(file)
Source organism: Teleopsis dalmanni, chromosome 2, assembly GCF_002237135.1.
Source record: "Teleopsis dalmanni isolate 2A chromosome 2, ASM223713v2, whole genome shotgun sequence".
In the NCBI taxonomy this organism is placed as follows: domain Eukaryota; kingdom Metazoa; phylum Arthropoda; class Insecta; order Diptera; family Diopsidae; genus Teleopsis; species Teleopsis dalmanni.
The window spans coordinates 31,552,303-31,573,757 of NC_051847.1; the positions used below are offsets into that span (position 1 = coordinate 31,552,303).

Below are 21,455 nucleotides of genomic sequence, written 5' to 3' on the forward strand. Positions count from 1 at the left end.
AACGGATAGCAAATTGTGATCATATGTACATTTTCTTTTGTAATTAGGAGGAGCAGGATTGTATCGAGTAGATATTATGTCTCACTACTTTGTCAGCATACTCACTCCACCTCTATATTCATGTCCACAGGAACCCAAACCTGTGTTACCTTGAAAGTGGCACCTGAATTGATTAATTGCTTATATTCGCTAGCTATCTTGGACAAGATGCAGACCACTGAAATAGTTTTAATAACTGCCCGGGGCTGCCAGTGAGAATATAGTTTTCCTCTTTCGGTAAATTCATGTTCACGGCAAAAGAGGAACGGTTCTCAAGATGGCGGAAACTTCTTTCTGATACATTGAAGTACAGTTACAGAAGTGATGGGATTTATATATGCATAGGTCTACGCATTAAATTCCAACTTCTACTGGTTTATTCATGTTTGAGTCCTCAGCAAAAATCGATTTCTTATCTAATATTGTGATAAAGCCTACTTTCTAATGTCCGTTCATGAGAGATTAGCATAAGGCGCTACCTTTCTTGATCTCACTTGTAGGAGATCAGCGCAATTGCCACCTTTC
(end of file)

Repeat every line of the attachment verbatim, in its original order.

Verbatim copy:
Source organism: Teleopsis dalmanni, chromosome 2, assembly GCF_002237135.1.
Source record: "Teleopsis dalmanni isolate 2A chromosome 2, ASM223713v2, whole genome shotgun sequence".
In the NCBI taxonomy this organism is placed as follows: domain Eukaryota; kingdom Metazoa; phylum Arthropoda; class Insecta; order Diptera; family Diopsidae; genus Teleopsis; species Teleopsis dalmanni.
The window spans coordinates 31,552,303-31,573,757 of NC_051847.1; the positions used below are offsets into that span (position 1 = coordinate 31,552,303).

Below are 21,455 nucleotides of genomic sequence, written 5' to 3' on the forward strand. Positions count from 1 at the left end.
AACGGATAGCAAATTGTGATCATATGTACATTTTCTTTTGTAATTAGGAGGAGCAGGATTGTATCGAGTAGATATTATGTCTCACTACTTTGTCAGCATACTCACTCCACCTCTATATTCATGTCCACAGGAACCCAAACCTGTGTTACCTTGAAAGTGGCACCTGAATTGATTAATTGCTTATATTCGCTAGCTATCTTGGACAAGATGCAGACCACTGAAATAGTTTTAATAACTGCCCGGGGCTGCCAGTGAGAATATAGTTTTCCTCTTTCGGTAAATTCATGTTCACGGCAAAAGAGGAACGGTTCTCAAGATGGCGGAAACTTCTTTCTGATACATTGAAGTACAGTTACAGAAGTGATGGGATTTATATATGCATAGGTCTACGCATTAAATTCCAACTTCTACTGGTTTATTCATGTTTGAGTCCTCAGCAAAAATCGATTTCTTATCTAATATTGTGATAAAGCCTACTTTCTAATGTCCGTTCATGAGAGATTAGCATAAGGCGCTACCTTTCTTGATCTCACTTGTAGGAGATCAGCGCAATTGCCACCTTTC